Becoming an Advocate
Let’s start by defining an advocate. An advocate is someone who raises awareness, pushes for change, and makes facts known for those who are not fully being heard. When your loved one is diagnosed with autism, it is essential that you advocate for them to help their voices be heard.
In my experience of being an advocate and seeing others advocate for their loved ones, we are the closest to them. I always say that I am my son’s “person.” When you’re an advocate for someone, you have a special bond with them and know them best. My son could make a hand gesture a certain way and I could tell you how he is feeling or what he is looking for. If he is behaving out of the “norm,” I would be able to explain that this probably is not him being fresh, but more that he is in sensory overload or just needs a few minutes to himself.
I have found some physicians overlooking other possible medical diagnoses related to Hypothalamic Hamartoma Syndrome because they assume the behavior that they are observing is related to autism. This is when being an advocate is important. You may have heard once, twice, or even more, “Well, that just sounds like autistic behavior.” But I make sure that just because my son is autistic does not mean all his symptoms are immediately assumed to be autistic behavior. Although it is not always my favorite going head-to-head with other loved ones, physicians, or professionals; as his advocate, it NEEDS to be done. In many cases, some overlap can occur between characteristics of HH and ASD, as well as other conditions. An example of this is how my son obsessively seeks out water consumption (not juice, not soda, ONLY water). He tries to drink the bathwater every time, steals others’ drinks if it is water, has gone into the toilet, and has even taken sips from a fish tank. When I brought this up to his provider, he stated that it sounds like “autistic behavior” BUT with his diagnosis of hypothalamic hamartoma, he could be behaving this way due to diabetes insipidus which can go hand in hand with hypothalamic hamartomas. Fortunately, in this situation, his physicians took it seriously and did the testing they needed to do. (To further read about how HH and Autism characteristics overlap, click here.)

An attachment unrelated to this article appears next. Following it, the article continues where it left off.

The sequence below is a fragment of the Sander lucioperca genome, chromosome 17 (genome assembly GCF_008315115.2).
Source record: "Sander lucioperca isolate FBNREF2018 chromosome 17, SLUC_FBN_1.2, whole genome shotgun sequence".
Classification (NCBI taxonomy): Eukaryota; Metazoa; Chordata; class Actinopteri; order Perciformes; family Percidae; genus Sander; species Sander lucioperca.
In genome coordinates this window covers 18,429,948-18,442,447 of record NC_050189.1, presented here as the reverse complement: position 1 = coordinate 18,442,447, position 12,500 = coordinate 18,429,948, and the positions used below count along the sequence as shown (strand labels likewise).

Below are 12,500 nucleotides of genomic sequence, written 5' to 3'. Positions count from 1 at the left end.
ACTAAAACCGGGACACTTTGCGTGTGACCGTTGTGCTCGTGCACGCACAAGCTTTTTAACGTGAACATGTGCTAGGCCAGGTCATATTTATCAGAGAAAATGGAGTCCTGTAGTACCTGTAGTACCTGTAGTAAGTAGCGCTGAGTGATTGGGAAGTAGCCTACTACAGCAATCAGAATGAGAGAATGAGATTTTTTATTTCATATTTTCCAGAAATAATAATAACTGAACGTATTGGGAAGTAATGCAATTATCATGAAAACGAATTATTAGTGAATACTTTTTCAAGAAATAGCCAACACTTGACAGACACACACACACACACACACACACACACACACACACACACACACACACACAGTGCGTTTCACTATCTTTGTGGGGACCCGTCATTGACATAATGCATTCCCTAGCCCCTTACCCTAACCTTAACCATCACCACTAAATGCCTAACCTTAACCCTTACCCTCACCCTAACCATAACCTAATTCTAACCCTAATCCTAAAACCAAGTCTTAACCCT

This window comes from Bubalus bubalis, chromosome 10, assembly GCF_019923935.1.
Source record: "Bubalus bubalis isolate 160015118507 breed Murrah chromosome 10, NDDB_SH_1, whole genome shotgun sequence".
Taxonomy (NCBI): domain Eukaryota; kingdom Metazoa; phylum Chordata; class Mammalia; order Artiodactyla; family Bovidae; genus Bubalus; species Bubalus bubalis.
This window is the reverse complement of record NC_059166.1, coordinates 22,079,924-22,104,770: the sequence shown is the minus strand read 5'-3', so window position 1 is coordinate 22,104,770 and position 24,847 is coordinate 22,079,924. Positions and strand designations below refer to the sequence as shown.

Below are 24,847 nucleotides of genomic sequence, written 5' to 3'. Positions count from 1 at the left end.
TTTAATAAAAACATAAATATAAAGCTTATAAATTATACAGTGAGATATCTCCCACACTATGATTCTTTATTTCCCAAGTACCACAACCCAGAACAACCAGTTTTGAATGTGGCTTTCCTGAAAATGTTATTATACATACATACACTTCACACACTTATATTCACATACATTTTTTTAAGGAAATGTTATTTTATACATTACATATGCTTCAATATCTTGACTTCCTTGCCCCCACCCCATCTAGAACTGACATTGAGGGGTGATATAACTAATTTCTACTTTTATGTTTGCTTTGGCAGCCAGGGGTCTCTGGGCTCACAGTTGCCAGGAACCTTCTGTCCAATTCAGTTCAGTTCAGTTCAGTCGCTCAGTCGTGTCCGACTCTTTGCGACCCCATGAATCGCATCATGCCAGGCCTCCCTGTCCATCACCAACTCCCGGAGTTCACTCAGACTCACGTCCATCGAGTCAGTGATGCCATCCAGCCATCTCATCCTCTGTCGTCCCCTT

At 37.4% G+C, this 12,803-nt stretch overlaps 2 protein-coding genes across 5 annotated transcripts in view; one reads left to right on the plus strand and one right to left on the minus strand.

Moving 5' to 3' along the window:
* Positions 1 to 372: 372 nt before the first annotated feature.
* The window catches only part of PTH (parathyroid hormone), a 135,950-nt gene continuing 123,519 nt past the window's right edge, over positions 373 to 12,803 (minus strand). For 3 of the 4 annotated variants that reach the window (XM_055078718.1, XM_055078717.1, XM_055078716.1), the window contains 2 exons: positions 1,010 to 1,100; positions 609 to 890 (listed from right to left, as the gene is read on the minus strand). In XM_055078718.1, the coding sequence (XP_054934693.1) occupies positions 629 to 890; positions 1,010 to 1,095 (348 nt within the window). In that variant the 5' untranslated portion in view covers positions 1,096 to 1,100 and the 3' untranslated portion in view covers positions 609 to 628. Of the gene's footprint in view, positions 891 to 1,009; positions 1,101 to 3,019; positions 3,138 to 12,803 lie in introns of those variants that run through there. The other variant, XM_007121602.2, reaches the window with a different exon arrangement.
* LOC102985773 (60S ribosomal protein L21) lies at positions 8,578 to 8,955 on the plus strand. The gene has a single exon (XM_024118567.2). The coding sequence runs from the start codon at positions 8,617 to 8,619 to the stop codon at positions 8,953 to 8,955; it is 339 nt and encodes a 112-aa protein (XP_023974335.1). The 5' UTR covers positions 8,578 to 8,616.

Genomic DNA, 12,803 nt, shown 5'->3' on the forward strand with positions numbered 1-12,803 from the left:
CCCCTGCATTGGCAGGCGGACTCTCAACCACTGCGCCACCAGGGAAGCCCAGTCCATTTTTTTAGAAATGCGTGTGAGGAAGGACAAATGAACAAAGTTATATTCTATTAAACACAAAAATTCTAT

When someone has a deep cut, it’s easy to say that they may need stitches, and something is wrong. However, if someone looks okay on the outside but is non-verbal or has difficulty communicating their needs, you may not know what is going on deep down. It is so important to take that leap and always stand up to communicate what they are having trouble saying. For someone without autism who does not like the texture of wearing jeans, they can say, “Well I don’t prefer wearing jeans because they make me feel itchy.” But someone with autism who has difficulty communicating how they are feeling, it could make them have a dreadful day and act out to try to help self soothe themselves. Also, what may feel itchy to us, may feel like little, tiny needles poking all over their legs or ants crawling up and down to them. By acting and speaking up for them, this could change their world.
Why advocate? Well as Dr. Seuss once said in The Lorax, “Unless someone like you care a whole awful lot, nothing is going to get better. It is not.” Please be their advocate and let them be heard.
Read our previous blogs from our Autism Awareness Series
- First Signs of Autism Spectrum Disorder in an Individual with Hypothalamic Hamartoma Syndrome
- Differential Diagnosis for those with Hypothalamic Hamartoma Syndrome and autistic characteristics
- Overlapping Characteristics of Hypothalamic Hamartoma Syndrome and Autism Spectrum Disorder
- Parenting from Different Points of View
- Coming to terms with a Rare Disease diagnosis and Autism
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